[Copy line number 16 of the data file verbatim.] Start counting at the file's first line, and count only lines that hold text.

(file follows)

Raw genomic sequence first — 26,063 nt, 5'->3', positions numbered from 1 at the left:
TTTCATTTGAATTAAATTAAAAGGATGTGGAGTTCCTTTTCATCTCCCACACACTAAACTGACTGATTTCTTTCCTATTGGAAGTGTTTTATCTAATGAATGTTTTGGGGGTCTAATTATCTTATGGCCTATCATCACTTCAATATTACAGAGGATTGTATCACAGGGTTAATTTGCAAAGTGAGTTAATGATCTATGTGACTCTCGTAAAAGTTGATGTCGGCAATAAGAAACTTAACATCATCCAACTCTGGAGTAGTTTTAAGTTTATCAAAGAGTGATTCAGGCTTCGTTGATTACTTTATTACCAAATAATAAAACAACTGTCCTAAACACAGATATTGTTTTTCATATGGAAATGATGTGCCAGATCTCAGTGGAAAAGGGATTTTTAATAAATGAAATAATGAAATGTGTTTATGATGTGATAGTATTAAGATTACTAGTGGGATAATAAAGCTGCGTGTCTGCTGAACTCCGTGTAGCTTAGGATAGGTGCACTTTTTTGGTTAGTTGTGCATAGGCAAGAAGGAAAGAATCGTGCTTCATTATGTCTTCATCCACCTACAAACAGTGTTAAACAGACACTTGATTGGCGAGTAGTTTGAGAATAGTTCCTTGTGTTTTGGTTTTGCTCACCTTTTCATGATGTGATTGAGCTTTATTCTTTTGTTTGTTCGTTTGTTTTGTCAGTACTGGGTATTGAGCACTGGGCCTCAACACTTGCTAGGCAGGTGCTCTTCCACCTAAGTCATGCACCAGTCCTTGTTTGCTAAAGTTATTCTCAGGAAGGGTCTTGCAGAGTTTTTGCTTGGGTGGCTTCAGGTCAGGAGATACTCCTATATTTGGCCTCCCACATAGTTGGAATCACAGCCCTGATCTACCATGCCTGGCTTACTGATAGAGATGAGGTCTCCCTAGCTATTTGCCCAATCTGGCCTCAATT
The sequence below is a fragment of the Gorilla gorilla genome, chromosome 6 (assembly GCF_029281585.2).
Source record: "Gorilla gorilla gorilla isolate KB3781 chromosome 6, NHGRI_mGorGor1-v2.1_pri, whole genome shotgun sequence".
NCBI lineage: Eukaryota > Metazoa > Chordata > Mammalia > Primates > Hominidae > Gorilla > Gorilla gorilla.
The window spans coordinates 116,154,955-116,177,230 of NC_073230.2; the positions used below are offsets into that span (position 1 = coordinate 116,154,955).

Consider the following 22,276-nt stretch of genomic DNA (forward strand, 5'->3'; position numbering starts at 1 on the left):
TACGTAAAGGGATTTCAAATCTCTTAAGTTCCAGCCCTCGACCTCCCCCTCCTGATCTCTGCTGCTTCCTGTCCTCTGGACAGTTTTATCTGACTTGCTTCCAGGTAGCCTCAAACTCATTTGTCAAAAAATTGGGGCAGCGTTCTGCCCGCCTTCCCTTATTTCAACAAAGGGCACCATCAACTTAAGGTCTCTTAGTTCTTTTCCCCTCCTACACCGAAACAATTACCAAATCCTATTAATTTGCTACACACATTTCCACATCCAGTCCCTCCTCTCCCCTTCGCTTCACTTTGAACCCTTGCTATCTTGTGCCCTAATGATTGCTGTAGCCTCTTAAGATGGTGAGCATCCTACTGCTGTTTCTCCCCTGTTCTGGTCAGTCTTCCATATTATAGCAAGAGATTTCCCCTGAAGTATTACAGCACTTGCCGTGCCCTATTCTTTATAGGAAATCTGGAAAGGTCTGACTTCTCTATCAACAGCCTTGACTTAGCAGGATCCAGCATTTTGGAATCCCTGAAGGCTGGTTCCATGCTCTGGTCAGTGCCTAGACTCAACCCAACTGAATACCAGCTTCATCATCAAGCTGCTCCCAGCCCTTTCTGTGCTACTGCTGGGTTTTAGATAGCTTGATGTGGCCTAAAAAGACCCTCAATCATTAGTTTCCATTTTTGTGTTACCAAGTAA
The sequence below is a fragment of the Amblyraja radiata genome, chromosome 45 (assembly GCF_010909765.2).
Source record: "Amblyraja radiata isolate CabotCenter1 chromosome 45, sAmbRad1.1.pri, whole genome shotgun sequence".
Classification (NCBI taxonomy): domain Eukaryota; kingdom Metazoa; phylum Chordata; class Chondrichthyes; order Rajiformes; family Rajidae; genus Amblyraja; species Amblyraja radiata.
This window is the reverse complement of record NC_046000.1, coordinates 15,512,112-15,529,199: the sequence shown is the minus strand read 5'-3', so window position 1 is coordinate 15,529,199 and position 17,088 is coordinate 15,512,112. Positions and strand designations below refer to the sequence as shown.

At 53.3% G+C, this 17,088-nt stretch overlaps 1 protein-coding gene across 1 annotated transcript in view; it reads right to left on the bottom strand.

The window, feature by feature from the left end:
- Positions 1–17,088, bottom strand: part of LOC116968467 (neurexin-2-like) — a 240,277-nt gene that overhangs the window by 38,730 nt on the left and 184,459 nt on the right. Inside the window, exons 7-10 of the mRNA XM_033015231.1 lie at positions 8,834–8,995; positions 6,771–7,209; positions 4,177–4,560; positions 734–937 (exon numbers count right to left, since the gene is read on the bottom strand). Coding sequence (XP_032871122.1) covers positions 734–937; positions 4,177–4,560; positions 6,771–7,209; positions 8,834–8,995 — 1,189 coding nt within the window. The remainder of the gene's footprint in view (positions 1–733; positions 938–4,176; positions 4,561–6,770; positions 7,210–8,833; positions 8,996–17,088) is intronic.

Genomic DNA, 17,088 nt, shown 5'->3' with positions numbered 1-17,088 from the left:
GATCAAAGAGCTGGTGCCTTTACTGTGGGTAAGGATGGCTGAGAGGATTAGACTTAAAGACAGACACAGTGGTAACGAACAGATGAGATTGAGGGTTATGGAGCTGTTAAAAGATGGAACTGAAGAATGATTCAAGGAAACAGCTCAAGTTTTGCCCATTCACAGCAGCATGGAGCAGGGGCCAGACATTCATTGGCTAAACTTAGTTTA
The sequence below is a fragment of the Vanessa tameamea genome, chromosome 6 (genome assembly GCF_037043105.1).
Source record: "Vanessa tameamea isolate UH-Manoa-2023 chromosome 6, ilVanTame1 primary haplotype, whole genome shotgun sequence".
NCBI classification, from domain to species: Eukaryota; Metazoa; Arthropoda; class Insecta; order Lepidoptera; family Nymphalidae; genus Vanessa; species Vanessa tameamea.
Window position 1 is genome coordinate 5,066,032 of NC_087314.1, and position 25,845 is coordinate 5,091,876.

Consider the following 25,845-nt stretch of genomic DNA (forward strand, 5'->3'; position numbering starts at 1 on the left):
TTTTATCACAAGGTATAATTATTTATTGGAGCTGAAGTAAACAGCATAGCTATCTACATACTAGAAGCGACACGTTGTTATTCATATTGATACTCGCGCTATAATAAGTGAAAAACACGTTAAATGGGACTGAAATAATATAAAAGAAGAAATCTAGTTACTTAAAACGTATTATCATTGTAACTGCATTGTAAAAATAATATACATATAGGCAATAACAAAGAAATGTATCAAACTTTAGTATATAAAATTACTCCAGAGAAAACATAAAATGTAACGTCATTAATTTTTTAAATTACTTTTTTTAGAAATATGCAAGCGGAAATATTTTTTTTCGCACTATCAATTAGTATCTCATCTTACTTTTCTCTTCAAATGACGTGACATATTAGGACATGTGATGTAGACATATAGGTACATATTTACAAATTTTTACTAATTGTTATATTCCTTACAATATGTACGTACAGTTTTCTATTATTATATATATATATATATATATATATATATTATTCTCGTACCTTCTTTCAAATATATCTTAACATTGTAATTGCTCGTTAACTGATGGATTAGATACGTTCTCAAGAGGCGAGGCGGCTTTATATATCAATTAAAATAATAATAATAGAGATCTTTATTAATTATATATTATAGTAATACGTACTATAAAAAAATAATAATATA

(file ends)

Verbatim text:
Genomic DNA, 17,088 nt, shown 5'->3' with positions numbered 1-17,088 from the left: